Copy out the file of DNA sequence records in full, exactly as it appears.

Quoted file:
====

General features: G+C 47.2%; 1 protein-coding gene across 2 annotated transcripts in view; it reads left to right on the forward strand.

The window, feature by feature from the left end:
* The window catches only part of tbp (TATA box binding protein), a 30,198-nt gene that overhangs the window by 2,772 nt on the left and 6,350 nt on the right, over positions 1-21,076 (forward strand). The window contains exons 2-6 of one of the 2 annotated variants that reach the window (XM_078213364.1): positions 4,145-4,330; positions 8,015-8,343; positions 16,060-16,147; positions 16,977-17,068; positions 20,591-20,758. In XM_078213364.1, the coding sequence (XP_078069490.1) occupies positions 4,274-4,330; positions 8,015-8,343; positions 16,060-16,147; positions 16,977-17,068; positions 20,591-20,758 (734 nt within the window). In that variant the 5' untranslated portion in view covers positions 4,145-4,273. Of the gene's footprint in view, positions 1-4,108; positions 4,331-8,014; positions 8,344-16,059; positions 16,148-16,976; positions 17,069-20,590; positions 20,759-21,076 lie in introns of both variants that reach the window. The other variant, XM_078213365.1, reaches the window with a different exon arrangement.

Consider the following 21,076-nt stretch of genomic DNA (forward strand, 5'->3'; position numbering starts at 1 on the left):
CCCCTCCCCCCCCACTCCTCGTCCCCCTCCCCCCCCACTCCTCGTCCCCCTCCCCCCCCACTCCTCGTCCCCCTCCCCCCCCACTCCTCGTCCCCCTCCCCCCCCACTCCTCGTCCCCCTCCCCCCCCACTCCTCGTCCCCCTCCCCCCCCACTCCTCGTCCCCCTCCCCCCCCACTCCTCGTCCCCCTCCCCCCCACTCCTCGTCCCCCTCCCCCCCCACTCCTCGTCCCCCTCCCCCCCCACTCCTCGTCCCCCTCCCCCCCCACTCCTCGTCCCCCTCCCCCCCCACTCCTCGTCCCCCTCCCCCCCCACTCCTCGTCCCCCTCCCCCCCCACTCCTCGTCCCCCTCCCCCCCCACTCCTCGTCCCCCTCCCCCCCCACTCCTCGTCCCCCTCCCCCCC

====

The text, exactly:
General features: G+C 47.2%; 1 protein-coding gene across 2 annotated transcripts in view; it reads left to right on the forward strand.

The window, feature by feature from the left end:
* The window catches only part of tbp (TATA box binding protein), a 30,198-nt gene that overhangs the window by 2,772 nt on the left and 6,350 nt on the right, over positions 1-21,076 (forward strand). The window contains exons 2-6 of one of the 2 annotated variants that reach the window (XM_078213364.1): positions 4,145-4,330; positions 8,015-8,343; positions 16,060-16,147; positions 16,977-17,068; positions 20,591-20,758. In XM_078213364.1, the coding sequence (XP_078069490.1) occupies positions 4,274-4,330; positions 8,015-8,343; positions 16,060-16,147; positions 16,977-17,068; positions 20,591-20,758 (734 nt within the window). In that variant the 5' untranslated portion in view covers positions 4,145-4,273. Of the gene's footprint in view, positions 1-4,108; positions 4,331-8,014; positions 8,344-16,059; positions 16,148-16,976; positions 17,069-20,590; positions 20,759-21,076 lie in introns of both variants that reach the window. The other variant, XM_078213365.1, reaches the window with a different exon arrangement.

Consider the following 21,076-nt stretch of genomic DNA (forward strand, 5'->3'; position numbering starts at 1 on the left):
CCCCTCCCCCCCCACTCCTCGTCCCCCTCCCCCCCCACTCCTCGTCCCCCTCCCCCCCCACTCCTCGTCCCCCTCCCCCCCCACTCCTCGTCCCCCTCCCCCCCCACTCCTCGTCCCCCTCCCCCCCCACTCCTCGTCCCCCTCCCCCCCCACTCCTCGTCCCCCTCCCCCCCCACTCCTCGTCCCCCTCCCCCCCACTCCTCGTCCCCCTCCCCCCCCACTCCTCGTCCCCCTCCCCCCCCACTCCTCGTCCCCCTCCCCCCCCACTCCTCGTCCCCCTCCCCCCCCACTCCTCGTCCCCCTCCCCCCCCACTCCTCGTCCCCCTCCCCCCCCACTCCTCGTCCCCCTCCCCCCCCACTCCTCGTCCCCCTCCCCCCCCACTCCTCGTCCCCCTCCCCCCC